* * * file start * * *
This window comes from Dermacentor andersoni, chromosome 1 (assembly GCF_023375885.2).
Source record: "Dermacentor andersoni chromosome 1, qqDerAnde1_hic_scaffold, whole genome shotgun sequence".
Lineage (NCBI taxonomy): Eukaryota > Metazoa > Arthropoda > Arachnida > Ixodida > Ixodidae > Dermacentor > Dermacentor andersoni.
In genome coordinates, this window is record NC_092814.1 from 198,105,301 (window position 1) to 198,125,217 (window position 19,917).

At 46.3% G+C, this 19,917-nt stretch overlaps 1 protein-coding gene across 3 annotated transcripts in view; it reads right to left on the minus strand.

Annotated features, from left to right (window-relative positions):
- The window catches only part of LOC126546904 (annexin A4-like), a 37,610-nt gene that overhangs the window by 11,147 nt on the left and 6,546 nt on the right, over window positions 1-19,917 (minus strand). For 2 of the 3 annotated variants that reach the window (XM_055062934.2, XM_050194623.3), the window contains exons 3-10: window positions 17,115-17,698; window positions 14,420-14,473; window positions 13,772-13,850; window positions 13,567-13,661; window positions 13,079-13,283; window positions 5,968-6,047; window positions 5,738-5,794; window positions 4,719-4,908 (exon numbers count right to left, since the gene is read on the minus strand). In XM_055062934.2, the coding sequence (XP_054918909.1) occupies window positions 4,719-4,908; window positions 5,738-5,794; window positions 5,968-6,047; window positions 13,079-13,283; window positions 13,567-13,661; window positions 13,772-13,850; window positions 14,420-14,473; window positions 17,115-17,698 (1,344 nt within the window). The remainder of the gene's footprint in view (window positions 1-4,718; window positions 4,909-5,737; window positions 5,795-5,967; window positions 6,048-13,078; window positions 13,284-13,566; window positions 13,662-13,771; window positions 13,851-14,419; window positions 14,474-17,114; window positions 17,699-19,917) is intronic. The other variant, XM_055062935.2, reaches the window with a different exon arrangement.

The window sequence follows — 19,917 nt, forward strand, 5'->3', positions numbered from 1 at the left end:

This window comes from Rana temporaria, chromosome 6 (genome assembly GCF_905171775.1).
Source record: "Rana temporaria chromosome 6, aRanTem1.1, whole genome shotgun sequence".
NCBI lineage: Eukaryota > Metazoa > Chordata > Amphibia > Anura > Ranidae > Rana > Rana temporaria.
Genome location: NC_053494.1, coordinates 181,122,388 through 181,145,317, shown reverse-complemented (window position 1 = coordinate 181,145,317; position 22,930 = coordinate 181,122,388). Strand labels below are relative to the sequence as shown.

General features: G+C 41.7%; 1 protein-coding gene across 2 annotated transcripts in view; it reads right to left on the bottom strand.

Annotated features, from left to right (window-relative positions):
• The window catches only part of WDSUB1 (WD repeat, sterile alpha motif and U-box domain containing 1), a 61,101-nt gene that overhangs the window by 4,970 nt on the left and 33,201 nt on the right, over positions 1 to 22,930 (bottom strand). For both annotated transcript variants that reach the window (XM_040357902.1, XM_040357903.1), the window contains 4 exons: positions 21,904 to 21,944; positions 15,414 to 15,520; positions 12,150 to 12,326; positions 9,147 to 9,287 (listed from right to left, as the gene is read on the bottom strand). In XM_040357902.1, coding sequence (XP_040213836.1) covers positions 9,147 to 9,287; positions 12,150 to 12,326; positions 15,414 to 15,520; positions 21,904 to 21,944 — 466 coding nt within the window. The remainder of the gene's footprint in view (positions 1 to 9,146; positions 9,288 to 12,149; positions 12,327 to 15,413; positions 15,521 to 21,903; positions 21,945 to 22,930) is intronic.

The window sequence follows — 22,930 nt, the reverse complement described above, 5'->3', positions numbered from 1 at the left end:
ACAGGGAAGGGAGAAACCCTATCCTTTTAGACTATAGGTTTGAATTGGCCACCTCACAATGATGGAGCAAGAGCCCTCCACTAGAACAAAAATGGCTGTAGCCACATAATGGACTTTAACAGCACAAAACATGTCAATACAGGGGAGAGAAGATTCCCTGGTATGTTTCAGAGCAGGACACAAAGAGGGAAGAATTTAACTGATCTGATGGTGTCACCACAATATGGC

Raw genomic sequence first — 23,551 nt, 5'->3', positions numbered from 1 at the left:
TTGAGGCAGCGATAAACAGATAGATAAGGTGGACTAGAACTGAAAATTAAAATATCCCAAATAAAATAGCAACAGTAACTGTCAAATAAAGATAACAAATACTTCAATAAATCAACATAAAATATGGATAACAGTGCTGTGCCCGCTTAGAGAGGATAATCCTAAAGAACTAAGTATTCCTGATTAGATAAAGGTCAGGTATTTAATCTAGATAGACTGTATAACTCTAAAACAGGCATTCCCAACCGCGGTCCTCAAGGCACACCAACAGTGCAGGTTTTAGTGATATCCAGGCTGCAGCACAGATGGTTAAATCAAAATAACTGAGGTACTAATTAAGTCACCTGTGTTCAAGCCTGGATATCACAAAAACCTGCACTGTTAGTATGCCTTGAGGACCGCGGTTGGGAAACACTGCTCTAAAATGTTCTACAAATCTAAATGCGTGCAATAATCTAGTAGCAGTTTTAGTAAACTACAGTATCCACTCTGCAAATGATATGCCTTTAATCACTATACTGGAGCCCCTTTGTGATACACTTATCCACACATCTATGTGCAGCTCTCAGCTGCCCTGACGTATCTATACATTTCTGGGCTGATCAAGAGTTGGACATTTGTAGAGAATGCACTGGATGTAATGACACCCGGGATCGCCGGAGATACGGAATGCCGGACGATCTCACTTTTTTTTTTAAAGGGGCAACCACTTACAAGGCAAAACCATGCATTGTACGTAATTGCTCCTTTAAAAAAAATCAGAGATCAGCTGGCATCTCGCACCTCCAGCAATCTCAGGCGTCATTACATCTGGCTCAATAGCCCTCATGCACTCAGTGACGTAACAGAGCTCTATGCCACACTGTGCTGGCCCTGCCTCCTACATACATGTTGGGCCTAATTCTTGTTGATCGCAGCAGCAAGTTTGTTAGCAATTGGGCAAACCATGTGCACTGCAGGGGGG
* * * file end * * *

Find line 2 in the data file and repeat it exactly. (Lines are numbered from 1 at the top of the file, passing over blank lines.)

Source record: "Dermacentor andersoni chromosome 1, qqDerAnde1_hic_scaffold, whole genome shotgun sequence".